Here is Duncan
Simpson's personal recollection of a flight with Eric Rubython...
To us at Dunsfold Eric Rubython appeared a rather distant
senior director at Kingston. He rarely visited the aerodrome and
aeroplanes were somewhat of a mystery to him; flying was to be avoided
if at all possible.
But came the day
that Eric was completing a difficult week closing down Hawker factories
in the Midlands when he wished for transport back home to Wonersh as
'rapidly' as possible. It so happened that I was available on 25th
March 1965 and was persuaded to fly our de Havilland Rapide to
Bitteswell to pick up the Commercial Director and take him to Dunsfold.
So, I set off knowing that an active cold front
lay up the west coast of England, but provided we returned on time
there was no cause for concern. However, at Bitteswell my concern began
to increase as time passed waiting for my busy passenger, and by the
end of two hours the front, a very active line squall, was itself
Occurrence At Upper Heyford
I explained the situation to Eric when he arrived and we climbed
aboard. After about ten minutes airborne heavy rain and turbulence hit
us. I confess that I had not expected such extreme conditions and
decided that I must land and wait for the front to go through.
I caught sight of Upper Heyford runway - just one end of it - and
called the USAF for landing clearance. An aggressive American
controller replied "What's your praablem?". I said I was now declaring
an emergency landing and would explain matters when on the ground.
The final approach in blinding rain, considerable crosswind and
turbulence was not easy and we were lucky to keep straight and not
burst a tyre.
We came to a halt
in the middle of the airfield and were immediately surrounded by Jeeps
carrying armed US military police, 'whitecaps'. I called back to Eric
(a rather pale Eric) to let me do the talking. I shall never forget him
descending from the Rapide to be greeted by a 'whitecap' holding a gun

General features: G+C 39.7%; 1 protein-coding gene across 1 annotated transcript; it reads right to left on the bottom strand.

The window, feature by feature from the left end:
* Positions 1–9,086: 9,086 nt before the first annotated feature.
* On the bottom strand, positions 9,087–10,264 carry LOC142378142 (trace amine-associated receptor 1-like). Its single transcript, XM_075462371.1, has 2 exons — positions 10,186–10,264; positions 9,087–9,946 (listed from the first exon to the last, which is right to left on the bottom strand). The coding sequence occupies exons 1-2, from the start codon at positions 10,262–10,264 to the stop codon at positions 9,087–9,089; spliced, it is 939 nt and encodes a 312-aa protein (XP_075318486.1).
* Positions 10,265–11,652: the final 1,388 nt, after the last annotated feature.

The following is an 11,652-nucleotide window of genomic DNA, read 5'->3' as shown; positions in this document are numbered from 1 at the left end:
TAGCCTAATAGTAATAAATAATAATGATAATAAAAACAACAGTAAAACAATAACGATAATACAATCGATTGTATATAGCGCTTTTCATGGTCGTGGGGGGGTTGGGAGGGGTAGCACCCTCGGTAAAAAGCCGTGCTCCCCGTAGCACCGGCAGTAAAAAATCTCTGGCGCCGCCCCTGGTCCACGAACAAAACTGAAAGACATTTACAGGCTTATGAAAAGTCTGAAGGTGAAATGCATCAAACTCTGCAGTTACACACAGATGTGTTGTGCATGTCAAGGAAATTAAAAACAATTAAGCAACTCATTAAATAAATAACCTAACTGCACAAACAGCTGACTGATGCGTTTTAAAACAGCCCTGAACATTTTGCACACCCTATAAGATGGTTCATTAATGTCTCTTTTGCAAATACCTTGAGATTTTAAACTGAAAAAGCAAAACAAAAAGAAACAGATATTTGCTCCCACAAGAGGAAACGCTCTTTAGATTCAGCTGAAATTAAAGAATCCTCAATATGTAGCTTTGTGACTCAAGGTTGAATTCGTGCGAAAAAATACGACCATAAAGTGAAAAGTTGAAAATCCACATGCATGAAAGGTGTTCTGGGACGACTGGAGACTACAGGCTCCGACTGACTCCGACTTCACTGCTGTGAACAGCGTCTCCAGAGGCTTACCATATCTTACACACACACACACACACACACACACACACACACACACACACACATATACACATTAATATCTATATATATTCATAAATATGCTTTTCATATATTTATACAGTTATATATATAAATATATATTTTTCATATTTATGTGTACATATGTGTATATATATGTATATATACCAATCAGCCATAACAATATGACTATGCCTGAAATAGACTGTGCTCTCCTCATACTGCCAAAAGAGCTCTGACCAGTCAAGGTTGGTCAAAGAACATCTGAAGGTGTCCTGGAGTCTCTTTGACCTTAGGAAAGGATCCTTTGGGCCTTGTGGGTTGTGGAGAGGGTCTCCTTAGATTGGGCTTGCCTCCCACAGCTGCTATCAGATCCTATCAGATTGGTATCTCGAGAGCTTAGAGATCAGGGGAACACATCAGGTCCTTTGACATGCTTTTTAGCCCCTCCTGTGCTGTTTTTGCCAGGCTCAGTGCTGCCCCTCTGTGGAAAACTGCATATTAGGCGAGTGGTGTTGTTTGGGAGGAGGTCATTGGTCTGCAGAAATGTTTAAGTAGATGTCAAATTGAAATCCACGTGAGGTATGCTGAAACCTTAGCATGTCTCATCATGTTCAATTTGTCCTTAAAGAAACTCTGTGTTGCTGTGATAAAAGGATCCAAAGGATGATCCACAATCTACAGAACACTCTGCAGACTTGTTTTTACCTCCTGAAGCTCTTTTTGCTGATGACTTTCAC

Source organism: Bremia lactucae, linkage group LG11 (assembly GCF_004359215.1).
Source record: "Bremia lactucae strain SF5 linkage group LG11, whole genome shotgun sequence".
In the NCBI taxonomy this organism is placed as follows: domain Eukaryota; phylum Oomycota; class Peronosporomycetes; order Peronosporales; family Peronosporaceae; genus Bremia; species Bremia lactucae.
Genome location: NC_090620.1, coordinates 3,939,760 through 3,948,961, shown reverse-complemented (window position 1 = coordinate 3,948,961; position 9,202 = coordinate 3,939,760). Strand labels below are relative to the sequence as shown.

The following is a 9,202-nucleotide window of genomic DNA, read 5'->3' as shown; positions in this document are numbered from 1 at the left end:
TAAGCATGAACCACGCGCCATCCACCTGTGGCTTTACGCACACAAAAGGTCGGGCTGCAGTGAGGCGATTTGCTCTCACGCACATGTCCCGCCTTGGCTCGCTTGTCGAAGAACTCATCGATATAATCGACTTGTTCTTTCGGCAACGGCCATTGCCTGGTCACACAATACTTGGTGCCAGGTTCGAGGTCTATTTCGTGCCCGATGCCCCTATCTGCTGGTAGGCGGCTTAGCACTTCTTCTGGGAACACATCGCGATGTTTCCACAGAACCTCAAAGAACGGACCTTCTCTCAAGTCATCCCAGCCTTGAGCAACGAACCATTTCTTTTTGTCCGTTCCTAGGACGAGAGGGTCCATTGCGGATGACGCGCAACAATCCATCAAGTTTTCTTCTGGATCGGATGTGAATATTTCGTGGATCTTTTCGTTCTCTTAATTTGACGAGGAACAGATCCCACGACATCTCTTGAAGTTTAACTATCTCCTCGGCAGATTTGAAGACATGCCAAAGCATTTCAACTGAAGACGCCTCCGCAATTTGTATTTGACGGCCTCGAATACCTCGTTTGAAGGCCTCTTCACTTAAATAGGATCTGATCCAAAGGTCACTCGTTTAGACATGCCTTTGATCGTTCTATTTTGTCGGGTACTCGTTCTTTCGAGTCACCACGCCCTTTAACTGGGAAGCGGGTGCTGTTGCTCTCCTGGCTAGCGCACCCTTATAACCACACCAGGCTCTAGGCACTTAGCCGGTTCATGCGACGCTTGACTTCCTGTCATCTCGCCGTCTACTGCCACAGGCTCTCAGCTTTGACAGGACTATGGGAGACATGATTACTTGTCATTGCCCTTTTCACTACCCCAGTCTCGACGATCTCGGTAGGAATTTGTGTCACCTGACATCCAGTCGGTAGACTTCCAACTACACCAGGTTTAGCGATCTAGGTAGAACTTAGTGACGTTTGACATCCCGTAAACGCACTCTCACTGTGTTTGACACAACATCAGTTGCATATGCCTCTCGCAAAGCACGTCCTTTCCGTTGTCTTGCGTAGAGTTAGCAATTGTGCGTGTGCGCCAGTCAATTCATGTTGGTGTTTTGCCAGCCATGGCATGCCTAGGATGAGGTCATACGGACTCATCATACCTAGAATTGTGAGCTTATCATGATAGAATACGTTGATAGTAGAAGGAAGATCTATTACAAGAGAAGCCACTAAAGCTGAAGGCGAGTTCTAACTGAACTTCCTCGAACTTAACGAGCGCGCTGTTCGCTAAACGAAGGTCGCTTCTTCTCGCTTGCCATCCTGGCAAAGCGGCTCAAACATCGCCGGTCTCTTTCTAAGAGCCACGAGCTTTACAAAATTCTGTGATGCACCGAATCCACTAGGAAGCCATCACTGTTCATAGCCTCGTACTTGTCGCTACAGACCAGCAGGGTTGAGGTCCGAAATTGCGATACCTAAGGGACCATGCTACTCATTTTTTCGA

to his left ear.
Upper Heyford was a USAF Strategic Air Command base and the boss,
General Curtis Le May, was in the habit of sending in test cases to
catch them out on security. And here was a gaily painted, antique, twin
engined biplane, a man in flying overalls, and an immaculate gentleman
in a natty pin-stripe suit complete with brief case claiming, to be a
Director of a major aviation company.
Within minutes we were in the guardroom, a bare cell with three chairs.
Could we identify ourselves, asked the MPs? "Ah, yes" says our
Commercial Director, opening his bulging brief case; but it contained
not one piece of paper bearing his name or position. We suggested that
they 'phoned Kingston and after two hours under guard we were
eventually released. Then, a hire car to Wonersh.
The following day I received a charming letter from Eric thanking me
for saving him, saving the aeroplane, and saving me.
That was the end of our favourite DH 89A Rapide, G-AHGC, and we took
delivery of a new, modern, de Havilland dove airliner, G-ASMG.
Footnotes. I collected the Rapide from Upper Heyford the following day.
Sure enough the starboard engine harness was saturated and the Gipsy
Six ran rough until we were over Oxford. Shamefully, the Rapide was
dismantled and unceremoniously dumped on the Dunsfold's November 5th
bonfire! Following many protests it was removed, rebuilt and flown to
the Channel Islands.
Rubython was a 'people person' relating to all levels of the Company
and many of us remember various acts of kindness, although from time to
time he had his other moments - don't we all! He was, in his spare
time, a keen gardener, golfer and fisherman and maintained an interest
in all sports.
He leaves a
widow, Joan, in the USA to whom we offer our condolences. Typically he
left his body to medical science depriving us of the opportunity of
paying our last respects to a much respected colleague and leading
figure in the aircraft industry. There was a sad lack of written
appreciation in this country which these few inadequate words seek to